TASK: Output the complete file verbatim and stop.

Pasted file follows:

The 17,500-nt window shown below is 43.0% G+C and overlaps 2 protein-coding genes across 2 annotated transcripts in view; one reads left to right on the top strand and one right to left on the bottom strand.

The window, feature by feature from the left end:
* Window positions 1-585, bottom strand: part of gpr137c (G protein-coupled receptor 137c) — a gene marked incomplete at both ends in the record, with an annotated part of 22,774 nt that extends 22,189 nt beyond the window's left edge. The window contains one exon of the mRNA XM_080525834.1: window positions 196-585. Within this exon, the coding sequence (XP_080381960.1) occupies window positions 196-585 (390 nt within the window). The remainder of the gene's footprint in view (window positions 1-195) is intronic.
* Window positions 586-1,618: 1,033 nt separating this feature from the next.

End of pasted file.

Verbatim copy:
The 17,500-nt window shown below is 43.0% G+C and overlaps 2 protein-coding genes across 2 annotated transcripts in view; one reads left to right on the top strand and one right to left on the bottom strand.

The window, feature by feature from the left end:
* Window positions 1-585, bottom strand: part of gpr137c (G protein-coupled receptor 137c) — a gene marked incomplete at both ends in the record, with an annotated part of 22,774 nt that extends 22,189 nt beyond the window's left edge. The window contains one exon of the mRNA XM_080525834.1: window positions 196-585. Within this exon, the coding sequence (XP_080381960.1) occupies window positions 196-585 (390 nt within the window). The remainder of the gene's footprint in view (window positions 1-195) is intronic.
* Window positions 586-1,618: 1,033 nt separating this feature from the next.